Marlin started FFL in Indianapolis and has expanded the concept up to Michigan. The school systems where these kids live have been dropping such programs and don't have the ability to implement modern teaching techniques (even though we've known they work for 15+ years) so FFL provides that. It's evolved a bit since we started supporting it: the in-school programs are Building Dreams/Field of Dreams (elementary/middle), and RAP (high school). Seal the Deal is the after-school youth flag football program. And they've added Be a Blessing!, which follows up with the kids who've been in their programs, and provides need-based assistance to their families.
Go Blue Then and Now is an umbrella organization for former Michigan players' charities.
The Go Blue Bowl itself is a flag football game for local kids football teams where former Michigan players coach them for a day (or most of a day then hide indoors because their Floridian skin still can't handle Michigan weather; not naming any names that are also a unit of measurement).
I gotta make a donation right? Yes, but what you can afford. We urge you to donate beforehand on Marlin's website, or buy some raffle tickets when you arrive, or be like "here's five dollars" at the gate. I do ask if you're going to drink the beer you donate like $20 at the door so they don't end up taking a loss on the provisioning of said suds. Suggested minimal donation if you're just gonna come by for the Q&A is $5. The point of the tailgate is to raise money for these charities.
There are things you get for donation levels of $100 and above, like access to the VIP lounge where players with weak-ass Floridian skin might be hiding, and signed memorabilia, and corporate sponsorship displays.
Also one sponsor who sends a check ahead of time will get two free tickets to the Penn State game that one of our readers donated to the cause.
The raffle? I'm not sure of everything that will be there; when we did our tailgate last year Marlin brought a jersey signed by Woodley and some footballs and t-shirts, and Six Zero had a drawing of a half-lion/half-Devin Gardner. There's a Michigan Stadium print by Bennie (godson of THAT Bennie) McCready that I'm bringing. And you can win a spot in the tailgate Olympics.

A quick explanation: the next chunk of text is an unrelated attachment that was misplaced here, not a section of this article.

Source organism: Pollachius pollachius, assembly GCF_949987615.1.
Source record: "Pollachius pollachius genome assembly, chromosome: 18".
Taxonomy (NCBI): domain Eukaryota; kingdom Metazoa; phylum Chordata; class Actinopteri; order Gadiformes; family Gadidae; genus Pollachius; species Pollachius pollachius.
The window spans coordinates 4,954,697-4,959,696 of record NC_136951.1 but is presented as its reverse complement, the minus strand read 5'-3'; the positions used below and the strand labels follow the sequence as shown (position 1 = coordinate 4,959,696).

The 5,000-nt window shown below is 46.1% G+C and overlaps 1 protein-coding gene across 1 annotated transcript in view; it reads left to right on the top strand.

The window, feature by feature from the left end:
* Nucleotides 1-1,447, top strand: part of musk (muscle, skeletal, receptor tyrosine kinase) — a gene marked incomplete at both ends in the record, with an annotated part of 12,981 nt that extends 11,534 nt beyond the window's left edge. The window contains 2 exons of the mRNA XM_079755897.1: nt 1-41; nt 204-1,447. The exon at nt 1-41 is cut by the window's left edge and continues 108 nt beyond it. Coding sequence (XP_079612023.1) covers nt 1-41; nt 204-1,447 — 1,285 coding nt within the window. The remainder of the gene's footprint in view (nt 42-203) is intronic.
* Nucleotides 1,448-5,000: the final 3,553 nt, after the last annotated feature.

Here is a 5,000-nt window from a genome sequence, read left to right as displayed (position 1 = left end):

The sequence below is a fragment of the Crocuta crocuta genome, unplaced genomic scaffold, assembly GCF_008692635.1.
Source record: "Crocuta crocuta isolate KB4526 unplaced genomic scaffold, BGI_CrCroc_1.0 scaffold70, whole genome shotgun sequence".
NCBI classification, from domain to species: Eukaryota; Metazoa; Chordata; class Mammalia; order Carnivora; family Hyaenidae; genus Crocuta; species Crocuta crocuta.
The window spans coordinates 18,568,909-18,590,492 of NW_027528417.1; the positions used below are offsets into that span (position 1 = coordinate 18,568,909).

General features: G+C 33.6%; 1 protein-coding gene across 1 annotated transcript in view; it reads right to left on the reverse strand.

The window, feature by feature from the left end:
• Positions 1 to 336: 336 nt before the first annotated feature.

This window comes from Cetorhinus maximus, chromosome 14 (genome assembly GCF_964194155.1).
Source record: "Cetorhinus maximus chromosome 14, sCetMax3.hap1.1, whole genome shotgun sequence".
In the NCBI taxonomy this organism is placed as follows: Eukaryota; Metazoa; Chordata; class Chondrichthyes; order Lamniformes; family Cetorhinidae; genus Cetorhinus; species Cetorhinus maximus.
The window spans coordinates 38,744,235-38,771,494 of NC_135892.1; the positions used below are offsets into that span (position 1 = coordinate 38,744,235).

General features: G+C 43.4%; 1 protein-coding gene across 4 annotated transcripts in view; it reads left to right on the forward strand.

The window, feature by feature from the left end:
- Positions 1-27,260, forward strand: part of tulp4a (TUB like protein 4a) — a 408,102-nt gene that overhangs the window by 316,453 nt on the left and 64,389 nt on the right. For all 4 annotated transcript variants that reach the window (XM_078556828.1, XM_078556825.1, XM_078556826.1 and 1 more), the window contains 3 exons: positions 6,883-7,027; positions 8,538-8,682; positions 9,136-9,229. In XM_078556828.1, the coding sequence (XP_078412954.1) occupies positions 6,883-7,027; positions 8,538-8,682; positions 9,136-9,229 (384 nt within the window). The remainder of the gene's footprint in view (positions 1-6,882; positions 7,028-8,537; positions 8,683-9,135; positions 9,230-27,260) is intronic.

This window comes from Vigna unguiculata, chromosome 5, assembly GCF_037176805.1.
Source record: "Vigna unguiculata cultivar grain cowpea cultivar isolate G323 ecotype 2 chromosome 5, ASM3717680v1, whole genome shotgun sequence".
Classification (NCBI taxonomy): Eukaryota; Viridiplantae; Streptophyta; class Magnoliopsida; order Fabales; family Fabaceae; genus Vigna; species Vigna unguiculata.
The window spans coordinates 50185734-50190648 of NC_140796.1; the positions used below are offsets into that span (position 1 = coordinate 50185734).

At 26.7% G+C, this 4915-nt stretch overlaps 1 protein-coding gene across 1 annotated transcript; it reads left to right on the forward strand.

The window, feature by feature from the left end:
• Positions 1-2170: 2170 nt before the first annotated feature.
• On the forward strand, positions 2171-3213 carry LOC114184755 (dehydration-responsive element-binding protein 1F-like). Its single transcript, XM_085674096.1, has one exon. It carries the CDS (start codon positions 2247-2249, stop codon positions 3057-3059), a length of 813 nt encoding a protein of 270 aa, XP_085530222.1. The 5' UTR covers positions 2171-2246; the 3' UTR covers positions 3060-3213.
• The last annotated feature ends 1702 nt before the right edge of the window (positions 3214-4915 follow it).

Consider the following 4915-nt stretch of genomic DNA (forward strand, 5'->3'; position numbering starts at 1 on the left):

Ace (2:36 pm): oh god I just realized the only logical game to scout for penn state is... the rutgers game.
Brian (2:36 pm): hahahaha
If you need a refresher, here's the original Rutgers defense FFFF post, which looked at the exact same set of snaps, just from the other perspective. This game was really, really ugly, with Rutgers completely shutting down PSU's running game while hounding Christian Hackenberg with their pass rush; in general, RU overwhelmed what has been a very bad PSU O-line to date.
Personnel. As you can see in Seth's diagram, Penn State's offense sorely lacks experience, including on the much-maligned O-line, which features just one returning starter and two players in their second year on campus [click the diagram to embiggen]:
Jourdan Lewis, meanwhile, has earned full-blown ninja star status.
Penn State tends to put two tight ends on the field regardless of their alignment, and they'll even insert a third on occasion. With TEs that can also double as jumbo receivers, however, they still have plenty of flexibility with their offense; this will be highlighted in the play breakdown. When they do go three-wide, usually on obvious passing downs, DaeSean Hamilton slides into the slot and freshman Chris Godwin flanks him on the outside.
Spread, Pro-Style, or Hybrid? Spread-ish? Penn State lines up in the gun most of the time and throws it quite a bit, but that seems to be more necessity based on ability—the O-line can't really pass-block or run-block, so it's best to start the QB as far away from the line as possible—than a stylistic choice.
Basketball on Grass or MANBALL? Penn State didn't run from their base set much at all—nearly half of their 33 "rushes" were either Hackenberg sacks/scrambles/sneaks (12!), futile plunges out of the Wildcat (2), or fly sweeps (2). They mostly tried outside zone or quick pitches to the edge when they did; they were clearly trying to mitigate the damage their interior line could inflict on themselves.
Hurry it up or grind it out? Varied. PSU mostly played it relatively slow, huddling up between snaps, but they'd go up-tempo to catch the defense off-guard, usually to covert third-and-shorts or to try to hit a big play after gaining a first down.
[Hit THE JUMP for the rest of the breakdown.]